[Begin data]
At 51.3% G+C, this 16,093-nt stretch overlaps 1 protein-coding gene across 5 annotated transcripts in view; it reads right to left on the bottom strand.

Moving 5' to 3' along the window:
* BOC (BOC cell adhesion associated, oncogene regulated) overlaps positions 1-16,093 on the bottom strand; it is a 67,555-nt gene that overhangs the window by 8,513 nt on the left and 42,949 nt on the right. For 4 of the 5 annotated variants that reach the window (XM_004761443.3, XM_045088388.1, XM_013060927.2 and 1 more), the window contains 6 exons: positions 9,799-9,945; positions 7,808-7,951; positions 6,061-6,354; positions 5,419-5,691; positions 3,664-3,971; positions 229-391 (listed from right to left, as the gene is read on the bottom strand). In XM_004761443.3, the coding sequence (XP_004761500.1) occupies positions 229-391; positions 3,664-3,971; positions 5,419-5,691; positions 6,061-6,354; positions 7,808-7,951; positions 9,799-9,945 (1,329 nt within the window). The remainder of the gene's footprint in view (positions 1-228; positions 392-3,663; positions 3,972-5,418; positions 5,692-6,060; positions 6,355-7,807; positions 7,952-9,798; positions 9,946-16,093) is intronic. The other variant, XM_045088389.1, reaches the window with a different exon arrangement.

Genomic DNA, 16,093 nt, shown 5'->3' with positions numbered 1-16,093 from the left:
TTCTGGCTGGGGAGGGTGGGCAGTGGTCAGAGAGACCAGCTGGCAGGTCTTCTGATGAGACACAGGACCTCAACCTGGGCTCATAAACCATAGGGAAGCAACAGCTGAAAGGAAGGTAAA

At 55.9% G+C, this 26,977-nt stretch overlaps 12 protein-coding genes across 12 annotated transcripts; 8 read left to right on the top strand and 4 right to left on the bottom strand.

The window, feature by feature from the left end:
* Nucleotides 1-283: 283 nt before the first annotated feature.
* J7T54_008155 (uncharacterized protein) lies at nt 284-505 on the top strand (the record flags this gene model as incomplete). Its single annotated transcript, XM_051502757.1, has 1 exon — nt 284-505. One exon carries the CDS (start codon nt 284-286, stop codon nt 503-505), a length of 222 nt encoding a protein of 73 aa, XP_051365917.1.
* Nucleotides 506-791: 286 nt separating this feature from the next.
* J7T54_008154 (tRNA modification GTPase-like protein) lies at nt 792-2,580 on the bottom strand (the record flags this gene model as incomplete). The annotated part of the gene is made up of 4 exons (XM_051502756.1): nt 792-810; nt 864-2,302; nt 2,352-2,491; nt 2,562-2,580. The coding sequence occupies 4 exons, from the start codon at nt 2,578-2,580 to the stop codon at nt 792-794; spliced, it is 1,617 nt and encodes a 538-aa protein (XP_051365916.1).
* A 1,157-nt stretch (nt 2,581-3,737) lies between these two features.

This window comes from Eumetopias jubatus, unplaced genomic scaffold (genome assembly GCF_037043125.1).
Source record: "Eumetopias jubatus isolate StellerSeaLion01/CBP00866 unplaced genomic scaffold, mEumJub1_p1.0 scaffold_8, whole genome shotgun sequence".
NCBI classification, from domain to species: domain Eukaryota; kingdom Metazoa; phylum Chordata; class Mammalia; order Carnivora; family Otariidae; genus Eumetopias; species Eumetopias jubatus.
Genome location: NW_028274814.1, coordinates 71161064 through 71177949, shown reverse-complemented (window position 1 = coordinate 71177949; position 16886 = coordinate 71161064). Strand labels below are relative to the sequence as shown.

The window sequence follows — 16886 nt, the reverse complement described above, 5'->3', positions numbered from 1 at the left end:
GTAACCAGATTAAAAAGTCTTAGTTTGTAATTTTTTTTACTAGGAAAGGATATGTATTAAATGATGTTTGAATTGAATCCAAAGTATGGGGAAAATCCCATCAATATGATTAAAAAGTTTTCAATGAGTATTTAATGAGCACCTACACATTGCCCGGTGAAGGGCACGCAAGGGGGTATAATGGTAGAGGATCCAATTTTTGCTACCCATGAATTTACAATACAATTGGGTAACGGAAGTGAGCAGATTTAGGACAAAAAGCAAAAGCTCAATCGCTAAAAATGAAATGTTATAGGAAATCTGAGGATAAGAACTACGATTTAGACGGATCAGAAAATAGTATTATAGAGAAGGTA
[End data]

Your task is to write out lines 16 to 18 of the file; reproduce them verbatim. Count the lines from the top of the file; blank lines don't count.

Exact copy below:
Genome location: NW_028274814.1, coordinates 71161064 through 71177949, shown reverse-complemented (window position 1 = coordinate 71177949; position 16886 = coordinate 71161064). Strand labels below are relative to the sequence as shown.

The window sequence follows — 16886 nt, the reverse complement described above, 5'->3', positions numbered from 1 at the left end:
GTAACCAGATTAAAAAGTCTTAGTTTGTAATTTTTTTTACTAGGAAAGGATATGTATTAAATGATGTTTGAATTGAATCCAAAGTATGGGGAAAATCCCATCAATATGATTAAAAAGTTTTCAATGAGTATTTAATGAGCACCTACACATTGCCCGGTGAAGGGCACGCAAGGGGGTATAATGGTAGAGGATCCAATTTTTGCTACCCATGAATTTACAATACAATTGGGTAACGGAAGTGAGCAGATTTAGGACAAAAAGCAAAAGCTCAATCGCTAAAAATGAAATGTTATAGGAAATCTGAGGATAAGAACTACGATTTAGACGGATCAGAAAATAGTATTATAGAGAAGGTA